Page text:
Tuesday, March 11, 2008
Edythe Haendel Schwartz—3/10/08
The “very determined” Edythe Haendel Schwartz arrived in Sacramento on a lovely evening that saw a few of her cohorts in the Davis Aquatic Masters come to see her. The first piece she read was a new piece entitled “Olympics,” and it was an homage to the notion that “the prize goes to the last one alive.”
The next piece she read was from her chapbook put out by Finishing Line Press entitled Exposure. The piece was called “Chromatic” and it was dedicated a couple she had known some years ago, Jim and Marion.
Nest was “Body Project” and “Does it Hurt?” which focuses on a child’s lesson about pain, such a profound question to a 5-year-old child.
The title piece “Exposure” dealt with water themes and fear, fear that comes from the external environment and the fear of the bureaucratic machinery in the city. The poem was a composite of voices she heard and internalized growing up.
“Reprieve” involved Edythe’s husband, Sy, encountering a sparrow that had struck the window.
Edythe’s father was a civil engineer and “Suspension” was triggered by Edythe’s memory of her father stopping the family car at various suspension bridges and discussing the details of them, in particular the difference between stress and strain.
“Care” was about a former student of hers who became sick, and then came two ekphrastic pieces: “Still Water” (about the indiscriminate placement of a figure in a landscape painting) and “Francois Gilot Tells Picasso He Must Paint Peace” (about Picasso’s “War and Peace” at Stone Chapel in Vallauris, France).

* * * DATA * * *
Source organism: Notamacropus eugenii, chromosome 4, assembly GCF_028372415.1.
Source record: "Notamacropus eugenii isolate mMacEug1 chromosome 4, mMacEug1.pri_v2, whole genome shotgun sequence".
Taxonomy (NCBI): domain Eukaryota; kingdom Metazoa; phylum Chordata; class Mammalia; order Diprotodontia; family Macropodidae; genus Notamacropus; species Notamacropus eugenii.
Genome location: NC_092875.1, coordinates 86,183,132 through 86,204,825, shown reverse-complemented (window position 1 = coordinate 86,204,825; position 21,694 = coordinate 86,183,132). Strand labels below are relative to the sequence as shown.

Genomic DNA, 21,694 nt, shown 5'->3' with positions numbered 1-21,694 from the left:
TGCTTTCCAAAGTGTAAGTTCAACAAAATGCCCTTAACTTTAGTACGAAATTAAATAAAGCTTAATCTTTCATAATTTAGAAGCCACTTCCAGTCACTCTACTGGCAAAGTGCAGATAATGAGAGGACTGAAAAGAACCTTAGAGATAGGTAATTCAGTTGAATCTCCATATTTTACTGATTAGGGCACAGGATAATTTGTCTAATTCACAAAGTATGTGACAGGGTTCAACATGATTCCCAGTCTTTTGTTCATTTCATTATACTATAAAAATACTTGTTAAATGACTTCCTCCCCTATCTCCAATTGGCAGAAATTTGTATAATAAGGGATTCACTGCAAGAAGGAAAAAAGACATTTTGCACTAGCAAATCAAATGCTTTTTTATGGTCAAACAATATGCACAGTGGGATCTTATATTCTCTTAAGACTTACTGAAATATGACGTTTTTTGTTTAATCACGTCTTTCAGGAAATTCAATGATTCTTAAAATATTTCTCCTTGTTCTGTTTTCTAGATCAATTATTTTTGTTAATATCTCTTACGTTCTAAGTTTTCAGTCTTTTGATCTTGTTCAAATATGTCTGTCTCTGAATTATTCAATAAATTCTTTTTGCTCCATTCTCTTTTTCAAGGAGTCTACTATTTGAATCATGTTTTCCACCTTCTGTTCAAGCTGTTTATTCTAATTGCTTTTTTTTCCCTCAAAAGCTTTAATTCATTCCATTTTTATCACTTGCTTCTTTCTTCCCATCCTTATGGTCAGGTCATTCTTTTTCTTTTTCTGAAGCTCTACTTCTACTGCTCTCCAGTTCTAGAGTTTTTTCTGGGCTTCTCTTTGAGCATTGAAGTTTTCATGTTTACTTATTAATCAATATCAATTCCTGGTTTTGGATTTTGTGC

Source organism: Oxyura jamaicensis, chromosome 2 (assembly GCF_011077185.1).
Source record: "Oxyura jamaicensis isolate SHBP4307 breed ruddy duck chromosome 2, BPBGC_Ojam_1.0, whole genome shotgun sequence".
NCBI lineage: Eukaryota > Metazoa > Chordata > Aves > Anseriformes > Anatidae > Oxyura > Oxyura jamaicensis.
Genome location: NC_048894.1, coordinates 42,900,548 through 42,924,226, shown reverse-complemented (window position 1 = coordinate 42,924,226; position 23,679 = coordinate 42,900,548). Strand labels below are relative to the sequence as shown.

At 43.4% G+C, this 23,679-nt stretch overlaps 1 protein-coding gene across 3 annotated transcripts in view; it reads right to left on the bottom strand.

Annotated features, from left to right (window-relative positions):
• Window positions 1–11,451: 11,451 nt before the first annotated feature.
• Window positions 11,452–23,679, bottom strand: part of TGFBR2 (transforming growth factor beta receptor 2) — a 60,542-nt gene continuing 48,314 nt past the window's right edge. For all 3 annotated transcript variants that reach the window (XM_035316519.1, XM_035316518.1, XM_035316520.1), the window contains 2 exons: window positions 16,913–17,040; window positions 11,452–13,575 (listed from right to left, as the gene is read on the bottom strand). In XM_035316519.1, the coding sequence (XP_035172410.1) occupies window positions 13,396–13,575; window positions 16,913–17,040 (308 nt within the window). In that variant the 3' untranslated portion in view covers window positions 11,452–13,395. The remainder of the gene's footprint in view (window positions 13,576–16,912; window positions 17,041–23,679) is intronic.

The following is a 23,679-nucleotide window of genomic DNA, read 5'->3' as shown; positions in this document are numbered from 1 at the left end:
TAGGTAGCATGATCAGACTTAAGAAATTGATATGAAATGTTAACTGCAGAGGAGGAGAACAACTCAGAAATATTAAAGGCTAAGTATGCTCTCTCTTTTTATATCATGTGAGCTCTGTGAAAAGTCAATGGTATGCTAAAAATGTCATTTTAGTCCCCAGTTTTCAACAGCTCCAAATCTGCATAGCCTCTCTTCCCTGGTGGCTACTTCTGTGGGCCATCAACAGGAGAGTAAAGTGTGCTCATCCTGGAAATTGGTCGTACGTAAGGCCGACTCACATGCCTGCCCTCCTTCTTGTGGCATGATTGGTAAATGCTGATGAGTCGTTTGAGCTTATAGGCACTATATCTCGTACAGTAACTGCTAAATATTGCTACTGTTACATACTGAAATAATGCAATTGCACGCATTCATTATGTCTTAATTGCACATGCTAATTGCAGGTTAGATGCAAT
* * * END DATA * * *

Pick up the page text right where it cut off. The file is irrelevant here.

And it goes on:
In “Rafting” Schwartz explored the flow of the Limay River through the Patagonian Steppes and the current of intolerance leading to massacre through the centuries. The final line asks, “What’s to come?”
“Habanera” was written in remembrance of the time when her mother had died. the poem reflects on friendship and art, the two keepsakes from her that are objectified in the poem by a friend’s flowers, yellow jonquils, brought to the house and the presence of the music of Carmen.
Finally, “The Conchologist and the Shoemaker” was inspired by the conversation she overheard between a blind professor at UC Davis and a shoemaker. In the poem the conchologist makes the reader he is very aware of his world despite the loss of one of his major senses.